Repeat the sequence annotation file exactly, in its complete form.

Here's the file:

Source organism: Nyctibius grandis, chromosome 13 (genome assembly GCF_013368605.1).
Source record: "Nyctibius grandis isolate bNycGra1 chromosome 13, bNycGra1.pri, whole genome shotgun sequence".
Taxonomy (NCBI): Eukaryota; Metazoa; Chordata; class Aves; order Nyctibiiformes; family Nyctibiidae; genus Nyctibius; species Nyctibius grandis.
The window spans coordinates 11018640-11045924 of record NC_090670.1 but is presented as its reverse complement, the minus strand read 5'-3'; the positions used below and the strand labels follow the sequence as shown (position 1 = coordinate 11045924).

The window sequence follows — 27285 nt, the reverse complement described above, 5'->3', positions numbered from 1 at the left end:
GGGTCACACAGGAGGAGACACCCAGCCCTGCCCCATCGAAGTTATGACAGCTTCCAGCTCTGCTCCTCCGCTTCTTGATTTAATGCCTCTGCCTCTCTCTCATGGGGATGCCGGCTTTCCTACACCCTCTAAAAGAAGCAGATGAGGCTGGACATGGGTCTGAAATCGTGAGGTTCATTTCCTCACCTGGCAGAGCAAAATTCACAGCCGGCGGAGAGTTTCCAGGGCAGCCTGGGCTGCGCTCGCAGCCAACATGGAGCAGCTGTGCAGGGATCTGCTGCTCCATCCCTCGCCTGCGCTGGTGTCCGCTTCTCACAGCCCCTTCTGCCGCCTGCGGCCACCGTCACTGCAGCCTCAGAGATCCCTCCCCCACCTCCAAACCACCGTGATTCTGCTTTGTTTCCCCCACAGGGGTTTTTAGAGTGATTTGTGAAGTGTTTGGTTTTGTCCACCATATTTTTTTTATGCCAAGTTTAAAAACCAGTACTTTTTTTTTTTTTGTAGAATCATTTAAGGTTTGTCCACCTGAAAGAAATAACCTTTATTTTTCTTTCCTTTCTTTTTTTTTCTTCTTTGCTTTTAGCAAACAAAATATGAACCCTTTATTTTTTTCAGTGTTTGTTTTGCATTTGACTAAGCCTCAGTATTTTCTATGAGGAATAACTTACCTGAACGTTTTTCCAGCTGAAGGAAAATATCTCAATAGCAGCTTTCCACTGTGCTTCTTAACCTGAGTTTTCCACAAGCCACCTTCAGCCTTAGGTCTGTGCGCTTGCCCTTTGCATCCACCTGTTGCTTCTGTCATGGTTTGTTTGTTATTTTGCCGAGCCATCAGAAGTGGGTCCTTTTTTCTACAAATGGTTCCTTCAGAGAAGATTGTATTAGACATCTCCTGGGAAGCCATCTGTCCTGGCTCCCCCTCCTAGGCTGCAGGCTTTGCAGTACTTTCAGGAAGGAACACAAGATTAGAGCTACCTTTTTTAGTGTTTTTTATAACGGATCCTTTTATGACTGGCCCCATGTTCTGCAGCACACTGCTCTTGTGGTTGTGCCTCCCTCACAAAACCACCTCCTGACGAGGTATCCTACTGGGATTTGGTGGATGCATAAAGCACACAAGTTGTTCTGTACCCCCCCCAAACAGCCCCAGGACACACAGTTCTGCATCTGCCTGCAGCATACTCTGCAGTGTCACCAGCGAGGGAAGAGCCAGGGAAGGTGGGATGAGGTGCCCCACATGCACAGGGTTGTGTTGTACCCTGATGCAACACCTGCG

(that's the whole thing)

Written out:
Source organism: Nyctibius grandis, chromosome 13 (genome assembly GCF_013368605.1).
Source record: "Nyctibius grandis isolate bNycGra1 chromosome 13, bNycGra1.pri, whole genome shotgun sequence".
Taxonomy (NCBI): Eukaryota; Metazoa; Chordata; class Aves; order Nyctibiiformes; family Nyctibiidae; genus Nyctibius; species Nyctibius grandis.
The window spans coordinates 11018640-11045924 of record NC_090670.1 but is presented as its reverse complement, the minus strand read 5'-3'; the positions used below and the strand labels follow the sequence as shown (position 1 = coordinate 11045924).

The window sequence follows — 27285 nt, the reverse complement described above, 5'->3', positions numbered from 1 at the left end:
GGGTCACACAGGAGGAGACACCCAGCCCTGCCCCATCGAAGTTATGACAGCTTCCAGCTCTGCTCCTCCGCTTCTTGATTTAATGCCTCTGCCTCTCTCTCATGGGGATGCCGGCTTTCCTACACCCTCTAAAAGAAGCAGATGAGGCTGGACATGGGTCTGAAATCGTGAGGTTCATTTCCTCACCTGGCAGAGCAAAATTCACAGCCGGCGGAGAGTTTCCAGGGCAGCCTGGGCTGCGCTCGCAGCCAACATGGAGCAGCTGTGCAGGGATCTGCTGCTCCATCCCTCGCCTGCGCTGGTGTCCGCTTCTCACAGCCCCTTCTGCCGCCTGCGGCCACCGTCACTGCAGCCTCAGAGATCCCTCCCCCACCTCCAAACCACCGTGATTCTGCTTTGTTTCCCCCACAGGGGTTTTTAGAGTGATTTGTGAAGTGTTTGGTTTTGTCCACCATATTTTTTTTATGCCAAGTTTAAAAACCAGTACTTTTTTTTTTTTTGTAGAATCATTTAAGGTTTGTCCACCTGAAAGAAATAACCTTTATTTTTCTTTCCTTTCTTTTTTTTTCTTCTTTGCTTTTAGCAAACAAAATATGAACCCTTTATTTTTTTCAGTGTTTGTTTTGCATTTGACTAAGCCTCAGTATTTTCTATGAGGAATAACTTACCTGAACGTTTTTCCAGCTGAAGGAAAATATCTCAATAGCAGCTTTCCACTGTGCTTCTTAACCTGAGTTTTCCACAAGCCACCTTCAGCCTTAGGTCTGTGCGCTTGCCCTTTGCATCCACCTGTTGCTTCTGTCATGGTTTGTTTGTTATTTTGCCGAGCCATCAGAAGTGGGTCCTTTTTTCTACAAATGGTTCCTTCAGAGAAGATTGTATTAGACATCTCCTGGGAAGCCATCTGTCCTGGCTCCCCCTCCTAGGCTGCAGGCTTTGCAGTACTTTCAGGAAGGAACACAAGATTAGAGCTACCTTTTTTAGTGTTTTTTATAACGGATCCTTTTATGACTGGCCCCATGTTCTGCAGCACACTGCTCTTGTGGTTGTGCCTCCCTCACAAAACCACCTCCTGACGAGGTATCCTACTGGGATTTGGTGGATGCATAAAGCACACAAGTTGTTCTGTACCCCCCCCAAACAGCCCCAGGACACACAGTTCTGCATCTGCCTGCAGCATACTCTGCAGTGTCACCAGCGAGGGAAGAGCCAGGGAAGGTGGGATGAGGTGCCCCACATGCACAGGGTTGTGTTGTACCCTGATGCAACACCTGCG